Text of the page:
The worst E. coli outbreak in the US since 2006 is over, with five people dead and more than 200 sickened by tainted romaine lettuce, federal authorities say. The outbreak, which affected people in 36 states and caused at least 96 hospitalizations, was traced to the Yuma region in western Arizona and southeastern California, which supplies most of the nation's salad greens in winter, reports the Washington Post. The harvest season in the area is now over. The Food and Drug Administration says a strain of E. coli with the same genetic footprint as the strain in the outbreak has been detected in irrigation canals in the region, which would explain how the bacteria apparently spread to numerous farms, NBC News reports.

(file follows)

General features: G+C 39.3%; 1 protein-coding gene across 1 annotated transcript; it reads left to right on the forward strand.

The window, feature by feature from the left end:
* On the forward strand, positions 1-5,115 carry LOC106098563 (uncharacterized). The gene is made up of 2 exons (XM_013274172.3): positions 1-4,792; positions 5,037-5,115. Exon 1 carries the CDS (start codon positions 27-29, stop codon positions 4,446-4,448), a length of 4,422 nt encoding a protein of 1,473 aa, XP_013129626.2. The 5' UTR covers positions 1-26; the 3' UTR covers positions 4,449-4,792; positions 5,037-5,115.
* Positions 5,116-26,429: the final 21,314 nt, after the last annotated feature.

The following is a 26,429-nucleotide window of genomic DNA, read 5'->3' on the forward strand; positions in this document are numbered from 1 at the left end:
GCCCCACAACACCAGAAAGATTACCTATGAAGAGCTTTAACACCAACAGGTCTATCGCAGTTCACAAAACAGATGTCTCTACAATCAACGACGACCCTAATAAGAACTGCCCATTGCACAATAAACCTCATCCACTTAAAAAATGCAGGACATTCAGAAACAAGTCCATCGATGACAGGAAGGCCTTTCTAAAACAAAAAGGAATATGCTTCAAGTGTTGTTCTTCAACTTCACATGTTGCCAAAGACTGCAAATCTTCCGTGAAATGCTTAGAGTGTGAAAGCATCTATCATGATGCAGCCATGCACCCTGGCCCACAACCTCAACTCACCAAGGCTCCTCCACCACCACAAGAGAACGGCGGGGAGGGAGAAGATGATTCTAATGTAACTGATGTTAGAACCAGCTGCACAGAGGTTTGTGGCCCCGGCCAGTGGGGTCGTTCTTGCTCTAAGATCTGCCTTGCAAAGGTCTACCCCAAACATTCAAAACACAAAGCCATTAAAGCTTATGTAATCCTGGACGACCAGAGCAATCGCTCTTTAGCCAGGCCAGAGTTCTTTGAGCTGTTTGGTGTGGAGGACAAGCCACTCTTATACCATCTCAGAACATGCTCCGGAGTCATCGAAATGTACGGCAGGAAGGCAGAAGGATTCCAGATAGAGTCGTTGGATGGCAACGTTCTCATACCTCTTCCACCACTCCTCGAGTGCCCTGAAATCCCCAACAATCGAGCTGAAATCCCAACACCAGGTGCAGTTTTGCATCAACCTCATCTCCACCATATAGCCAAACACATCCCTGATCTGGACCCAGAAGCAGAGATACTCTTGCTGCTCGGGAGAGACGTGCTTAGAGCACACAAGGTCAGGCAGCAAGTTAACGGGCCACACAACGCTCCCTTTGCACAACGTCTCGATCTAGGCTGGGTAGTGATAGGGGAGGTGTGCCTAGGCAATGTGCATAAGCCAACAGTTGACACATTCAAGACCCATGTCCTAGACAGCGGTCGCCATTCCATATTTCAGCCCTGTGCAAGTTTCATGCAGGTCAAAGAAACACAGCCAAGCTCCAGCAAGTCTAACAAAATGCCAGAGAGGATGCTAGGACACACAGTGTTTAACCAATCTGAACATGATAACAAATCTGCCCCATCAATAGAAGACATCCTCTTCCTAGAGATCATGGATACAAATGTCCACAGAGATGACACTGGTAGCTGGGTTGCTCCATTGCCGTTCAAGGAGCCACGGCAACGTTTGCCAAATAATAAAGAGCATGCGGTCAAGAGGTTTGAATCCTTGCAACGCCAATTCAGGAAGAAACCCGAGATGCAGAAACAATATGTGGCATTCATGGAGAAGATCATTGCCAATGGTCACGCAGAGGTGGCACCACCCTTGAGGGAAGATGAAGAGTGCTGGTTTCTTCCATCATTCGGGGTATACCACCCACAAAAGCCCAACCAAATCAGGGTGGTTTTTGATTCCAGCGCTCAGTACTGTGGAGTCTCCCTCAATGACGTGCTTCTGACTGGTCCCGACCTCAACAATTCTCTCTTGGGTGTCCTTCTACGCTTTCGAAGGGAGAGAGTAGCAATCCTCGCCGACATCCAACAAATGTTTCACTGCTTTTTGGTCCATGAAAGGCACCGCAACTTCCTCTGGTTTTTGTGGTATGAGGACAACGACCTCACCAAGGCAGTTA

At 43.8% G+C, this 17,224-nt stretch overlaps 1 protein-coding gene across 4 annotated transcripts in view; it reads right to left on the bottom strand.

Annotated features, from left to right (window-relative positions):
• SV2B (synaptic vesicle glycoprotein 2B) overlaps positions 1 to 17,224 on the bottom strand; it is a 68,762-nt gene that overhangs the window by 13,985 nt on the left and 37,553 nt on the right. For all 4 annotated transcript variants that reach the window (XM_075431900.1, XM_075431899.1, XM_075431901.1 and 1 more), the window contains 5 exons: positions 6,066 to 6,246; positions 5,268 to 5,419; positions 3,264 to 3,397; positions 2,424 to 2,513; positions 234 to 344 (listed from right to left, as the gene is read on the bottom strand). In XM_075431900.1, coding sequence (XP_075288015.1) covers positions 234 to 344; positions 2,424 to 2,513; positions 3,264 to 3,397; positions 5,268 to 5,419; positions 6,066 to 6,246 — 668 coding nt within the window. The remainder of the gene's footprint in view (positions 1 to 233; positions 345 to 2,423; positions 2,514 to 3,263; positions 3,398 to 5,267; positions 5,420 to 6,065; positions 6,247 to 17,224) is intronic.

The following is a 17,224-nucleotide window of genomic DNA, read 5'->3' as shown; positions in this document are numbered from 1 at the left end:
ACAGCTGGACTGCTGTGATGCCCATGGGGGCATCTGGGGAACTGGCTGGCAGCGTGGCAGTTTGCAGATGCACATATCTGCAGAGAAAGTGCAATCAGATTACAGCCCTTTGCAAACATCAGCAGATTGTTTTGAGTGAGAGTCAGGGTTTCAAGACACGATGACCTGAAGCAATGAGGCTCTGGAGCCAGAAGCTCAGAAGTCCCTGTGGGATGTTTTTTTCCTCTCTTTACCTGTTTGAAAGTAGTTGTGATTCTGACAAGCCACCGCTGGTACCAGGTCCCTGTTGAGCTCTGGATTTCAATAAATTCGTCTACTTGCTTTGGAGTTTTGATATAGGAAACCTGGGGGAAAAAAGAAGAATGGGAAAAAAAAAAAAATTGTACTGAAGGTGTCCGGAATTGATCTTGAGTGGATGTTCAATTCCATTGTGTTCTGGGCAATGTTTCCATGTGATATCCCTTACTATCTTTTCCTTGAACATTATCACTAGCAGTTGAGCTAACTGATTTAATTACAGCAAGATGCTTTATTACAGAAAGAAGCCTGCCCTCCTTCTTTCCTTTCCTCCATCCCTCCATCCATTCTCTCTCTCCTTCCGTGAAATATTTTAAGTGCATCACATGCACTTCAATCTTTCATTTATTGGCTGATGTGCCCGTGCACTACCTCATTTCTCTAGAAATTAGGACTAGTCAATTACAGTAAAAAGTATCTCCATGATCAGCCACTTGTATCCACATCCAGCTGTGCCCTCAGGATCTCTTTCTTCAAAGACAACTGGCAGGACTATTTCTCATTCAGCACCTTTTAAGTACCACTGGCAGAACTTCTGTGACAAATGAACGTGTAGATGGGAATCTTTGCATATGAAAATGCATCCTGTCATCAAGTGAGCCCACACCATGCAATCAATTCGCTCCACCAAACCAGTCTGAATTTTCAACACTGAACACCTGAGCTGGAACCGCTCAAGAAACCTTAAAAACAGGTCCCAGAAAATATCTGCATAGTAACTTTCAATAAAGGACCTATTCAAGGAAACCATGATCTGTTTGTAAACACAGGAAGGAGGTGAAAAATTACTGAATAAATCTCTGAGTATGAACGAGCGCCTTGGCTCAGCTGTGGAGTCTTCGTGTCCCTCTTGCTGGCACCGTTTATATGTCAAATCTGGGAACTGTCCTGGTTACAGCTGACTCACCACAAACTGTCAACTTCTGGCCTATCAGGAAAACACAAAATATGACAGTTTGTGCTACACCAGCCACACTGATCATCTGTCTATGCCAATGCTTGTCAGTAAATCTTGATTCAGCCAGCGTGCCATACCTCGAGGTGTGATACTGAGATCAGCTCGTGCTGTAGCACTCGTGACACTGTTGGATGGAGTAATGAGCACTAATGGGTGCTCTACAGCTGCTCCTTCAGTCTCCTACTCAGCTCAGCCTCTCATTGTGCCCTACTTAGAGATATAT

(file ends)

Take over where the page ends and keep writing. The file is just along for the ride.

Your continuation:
The last reported illness from the contaminated lettuce was June 6. FDA Commissioner Scott Gottlieb said in a statement that more work needs to be done to determine how and why the strain "could have gotten into this body of water and how that led to contamination of romaine lettuce from multiple farms." He said that while the E. coli outbreak and other recent food scares might make it seem as if the number of outbreaks is increasing, the US has one of the safest food supplies in the world and "our ability to identify outbreaks has dramatically improved due to new information technologies and laboratory techniques." (Read more E. coli stories.)